Nádia Skorupa Parachin came aboard as vice president of industrial biotechnology, and Phil Garcia was promoted to vice president of commercialization.

Parachin most recently oversaw several projects at Boston-based biotech company Ginkjo Bioworks. She previously co-founded Brazilian biotech startup Integra Bioprocessos.

Parachin will lead the Cemvita team that’s developing technology for production of bio-manufactured oil.

“It’s a fantastic moment, as we’re poised to take our prototyping to the next level, and all under the innovative direction of our co-founder Tara Karimi,” Parachin says in a news release. “We will be bringing something truly remarkable to market and ensuring it’s cost-effective.”

Moji Karimi, co-founder and CEO of Cemvita, says the hiring of Parachin represents “the natural next step” toward commercializing the startup’s carbon-to-oil process.

“Her background prepared her to bring the best out of the scientists at the inflection point of commercialization — really bringing things to life,” says Moji Karimi, Tara’s brother.

Parachin joins Garcia on Cemvita’s executive team.

Before being promoted to vice president of commercialization, Garcia was the startup’s commercial director and business development manager. He has a background in engineering and business development.

Founded in 2017, Cemvita recently announced a breakthrough that enables production of large quantities of oil derived from carbon waste.

In 2023, United Airlines agreed to buy up to one billion gallons of sustainable aviation fuel from Cemvita’s first full-scale plant over the course of 20 years.

Cemvita’s investors include the UAV Sustainable Flight Fund, an investment arm of Chicago-based United; Oxy Low Carbon Ventures, an investment arm of Houston-based energy company Occidental Petroleum; and Japanese equipment and machinery manufacturer Mitsubishi Heavy Industries.

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This article originally ran on EnergyCapital.

3 Houston innovators to know this week

who's who

Editor's note: Every week, I introduce you to a handful of Houston innovators to know recently making headlines with news of innovative technology, investment activity, and more. This week's batch includes a logistics startup founder, a marketing expert, and a solar energy innovator.

Matthew Costello, CEO and co-founder of Voyager Portal

Houston logistics SaaS innovator is making waves with its expanded maritime shipping platform. Photo courtesy of Voyager

For several years now, Matthew Costello has been navigating the maritime shipping industry looking for problems to solve for customers with his company, Voyager Portal.

Initially, that meant designing a software platform to enhance communications and organization of the many massive and intricate global shipments happening every day. Founded in 2018 by Costello and COO Bret Smart, Voyager Portal became a integral tool for the industry that helps users manage the full lifecycle of their voyages — from planning to delivery.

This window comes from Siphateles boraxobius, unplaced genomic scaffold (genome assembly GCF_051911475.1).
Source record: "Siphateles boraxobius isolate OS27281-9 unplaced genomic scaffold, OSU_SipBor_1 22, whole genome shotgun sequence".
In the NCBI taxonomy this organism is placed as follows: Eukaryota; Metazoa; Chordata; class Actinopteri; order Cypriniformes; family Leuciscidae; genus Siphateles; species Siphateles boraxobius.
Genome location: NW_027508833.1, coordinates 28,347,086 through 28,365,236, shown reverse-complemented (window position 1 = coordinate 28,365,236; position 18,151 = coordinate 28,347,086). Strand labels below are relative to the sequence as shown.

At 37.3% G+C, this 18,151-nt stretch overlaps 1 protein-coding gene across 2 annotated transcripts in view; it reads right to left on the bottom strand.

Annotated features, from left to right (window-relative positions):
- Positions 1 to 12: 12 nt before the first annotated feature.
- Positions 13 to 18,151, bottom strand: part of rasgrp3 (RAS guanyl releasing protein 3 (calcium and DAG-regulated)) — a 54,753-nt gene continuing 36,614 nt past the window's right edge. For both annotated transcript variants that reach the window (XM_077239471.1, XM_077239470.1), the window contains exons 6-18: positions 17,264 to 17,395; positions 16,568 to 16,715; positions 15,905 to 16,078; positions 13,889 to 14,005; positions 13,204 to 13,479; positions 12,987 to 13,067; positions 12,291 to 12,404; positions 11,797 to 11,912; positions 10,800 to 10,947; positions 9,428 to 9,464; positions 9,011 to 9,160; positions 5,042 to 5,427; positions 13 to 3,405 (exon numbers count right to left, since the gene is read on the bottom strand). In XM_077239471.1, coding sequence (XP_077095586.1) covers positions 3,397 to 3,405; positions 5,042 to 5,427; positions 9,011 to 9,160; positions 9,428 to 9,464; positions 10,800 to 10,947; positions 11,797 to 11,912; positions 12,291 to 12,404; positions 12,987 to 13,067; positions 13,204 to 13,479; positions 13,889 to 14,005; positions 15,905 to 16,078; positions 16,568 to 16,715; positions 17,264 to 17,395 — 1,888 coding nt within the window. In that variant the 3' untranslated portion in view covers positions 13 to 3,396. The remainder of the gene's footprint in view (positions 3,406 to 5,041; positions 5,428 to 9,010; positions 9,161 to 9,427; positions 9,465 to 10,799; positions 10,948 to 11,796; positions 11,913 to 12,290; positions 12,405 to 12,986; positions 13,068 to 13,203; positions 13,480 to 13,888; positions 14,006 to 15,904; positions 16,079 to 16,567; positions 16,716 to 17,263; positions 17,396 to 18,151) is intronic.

"The software landscape has changed tremendously in the maritime space. Back in 2018, we were one of a small handful of technology startups in this space," Costello, who serves as CEO of Voyager, says on the Houston Innovators Podcast. "Now that's changed. ... There's really a huge wave of innovation happening in maritime right now." Read more.

Arielle Rogg, principal and founder of Rogg Enterprises

Arielle Rogg writes in a guest column for InnovationMap about AI in the workforce. Photo via LinkedIn

Arielle Rogg isn't worried about artificial intelligence coming for her job. In fact, she has three reasons why, and she outlines them in a guest column for InnovationMap.

"The advent of AI pushes us humans to acquire new skills and hone our existing abilities so we can work alongside these evolving technologies in a collaborative fashion. AI augments human capabilities rather than replacing us. I believe it will help our society embrace lifelong learning, creating new industries and jobs that have never existed before," she writes in the piece. Read more.

Nathan Childress, founder of Solar Slice

Solar Slice Founder Nathan Childress says his new venture offers a fulfilling way to encourage and promote solar energy and a greener planet. Photo via LinkedIn

Nuclear engineer and entrepreneur Nathan Childress wants consumers to capture their own ray of sunlight to brighten the prospect of making clean energy a bigger part of the power grid. That's why he founded Solar Slice. The new venture offers a fulfilling way to encourage and promote solar energy and a greener planet.

Although trained in nuclear power plant design, solar power drew his interest as a cheaper and more accessible alternative, and Childress tells InnovationMap that he thinks that the transition to cleaner energy, in Texas especially, needs to step up.

Recent studies show that 80 to 90 percent of the money invested into fighting climate change “aren’t going to things that people actually consider helpful,” Childress says, adding that “they’re more just projects that sound good, that are not actually taking any action." Read more.